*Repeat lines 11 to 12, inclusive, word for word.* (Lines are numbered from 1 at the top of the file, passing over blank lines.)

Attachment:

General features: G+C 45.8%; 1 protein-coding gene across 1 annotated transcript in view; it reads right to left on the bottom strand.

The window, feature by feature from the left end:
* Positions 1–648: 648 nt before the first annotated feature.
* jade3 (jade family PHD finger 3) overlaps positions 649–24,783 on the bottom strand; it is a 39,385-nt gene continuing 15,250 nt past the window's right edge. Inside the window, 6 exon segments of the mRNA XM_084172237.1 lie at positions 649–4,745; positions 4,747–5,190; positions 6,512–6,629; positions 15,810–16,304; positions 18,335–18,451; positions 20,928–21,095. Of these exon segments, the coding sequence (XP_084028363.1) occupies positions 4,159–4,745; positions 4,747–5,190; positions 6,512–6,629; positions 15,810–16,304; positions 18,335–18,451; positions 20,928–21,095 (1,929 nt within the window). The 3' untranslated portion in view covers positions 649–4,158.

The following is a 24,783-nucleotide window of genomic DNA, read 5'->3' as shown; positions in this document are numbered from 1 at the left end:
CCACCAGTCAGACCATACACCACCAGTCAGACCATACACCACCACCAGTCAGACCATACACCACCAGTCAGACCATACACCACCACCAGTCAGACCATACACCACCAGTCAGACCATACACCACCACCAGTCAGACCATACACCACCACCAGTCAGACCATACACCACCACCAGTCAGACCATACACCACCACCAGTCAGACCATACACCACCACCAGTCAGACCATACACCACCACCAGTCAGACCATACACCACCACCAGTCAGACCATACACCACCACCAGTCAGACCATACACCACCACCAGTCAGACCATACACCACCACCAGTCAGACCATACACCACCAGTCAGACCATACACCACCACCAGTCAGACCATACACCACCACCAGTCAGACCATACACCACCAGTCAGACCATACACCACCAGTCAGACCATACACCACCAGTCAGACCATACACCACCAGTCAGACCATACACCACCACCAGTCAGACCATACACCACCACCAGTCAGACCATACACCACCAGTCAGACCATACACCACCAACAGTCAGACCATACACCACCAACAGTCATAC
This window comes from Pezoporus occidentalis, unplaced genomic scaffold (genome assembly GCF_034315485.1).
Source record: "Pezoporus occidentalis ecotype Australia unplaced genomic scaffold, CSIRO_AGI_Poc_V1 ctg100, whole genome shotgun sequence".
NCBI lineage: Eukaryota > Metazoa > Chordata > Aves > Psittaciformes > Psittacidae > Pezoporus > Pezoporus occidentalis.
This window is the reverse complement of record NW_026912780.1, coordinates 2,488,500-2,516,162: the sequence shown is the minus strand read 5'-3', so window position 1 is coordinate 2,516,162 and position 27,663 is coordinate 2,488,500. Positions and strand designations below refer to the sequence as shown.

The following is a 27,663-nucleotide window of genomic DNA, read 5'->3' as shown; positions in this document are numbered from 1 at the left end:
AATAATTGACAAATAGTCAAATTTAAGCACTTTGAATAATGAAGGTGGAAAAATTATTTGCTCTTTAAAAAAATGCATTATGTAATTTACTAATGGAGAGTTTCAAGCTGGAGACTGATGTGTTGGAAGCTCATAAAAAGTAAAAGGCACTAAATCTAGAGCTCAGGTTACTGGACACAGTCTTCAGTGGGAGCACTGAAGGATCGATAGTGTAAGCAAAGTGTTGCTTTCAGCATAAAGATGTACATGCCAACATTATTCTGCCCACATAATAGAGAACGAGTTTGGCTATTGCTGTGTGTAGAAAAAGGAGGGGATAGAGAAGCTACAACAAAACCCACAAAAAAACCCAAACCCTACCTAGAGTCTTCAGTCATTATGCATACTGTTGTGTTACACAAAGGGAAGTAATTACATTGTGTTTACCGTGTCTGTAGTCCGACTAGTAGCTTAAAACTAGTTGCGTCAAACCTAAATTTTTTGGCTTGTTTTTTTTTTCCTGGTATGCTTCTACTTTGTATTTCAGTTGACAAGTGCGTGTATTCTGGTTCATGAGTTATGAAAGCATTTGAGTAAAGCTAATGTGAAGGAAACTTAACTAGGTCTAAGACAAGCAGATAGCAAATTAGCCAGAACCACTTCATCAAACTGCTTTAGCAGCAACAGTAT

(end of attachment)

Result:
The following is a 27,663-nucleotide window of genomic DNA, read 5'->3' as shown; positions in this document are numbered from 1 at the left end:
AATAATTGACAAATAGTCAAATTTAAGCACTTTGAATAATGAAGGTGGAAAAATTATTTGCTCTTTAAAAAAATGCATTATGTAATTTACTAATGGAGAGTTTCAAGCTGGAGACTGATGTGTTGGAAGCTCATAAAAAGTAAAAGGCACTAAATCTAGAGCTCAGGTTACTGGACACAGTCTTCAGTGGGAGCACTGAAGGATCGATAGTGTAAGCAAAGTGTTGCTTTCAGCATAAAGATGTACATGCCAACATTATTCTGCCCACATAATAGAGAACGAGTTTGGCTATTGCTGTGTGTAGAAAAAGGAGGGGATAGAGAAGCTACAACAAAACCCACAAAAAAACCCAAACCCTACCTAGAGTCTTCAGTCATTATGCATACTGTTGTGTTACACAAAGGGAAGTAATTACATTGTGTTTACCGTGTCTGTAGTCCGACTAGTAGCTTAAAACTAGTTGCGTCAAACCTAAATTTTTTGGCTTGTTTTTTTTTTCCTGGTATGCTTCTACTTTGTATTTCAGTTGACAAGTGCGTGTATTCTGGTTCATGAGTTATGAAAGCATTTGAGTAAAGCTAATGTGAAGGAAACTTAACTAGGTCTAAGACAAGCAGATAGCAAATTAGCCAGAACCACTTCATCAAACTGCTTTAGCAGCAACAGTAT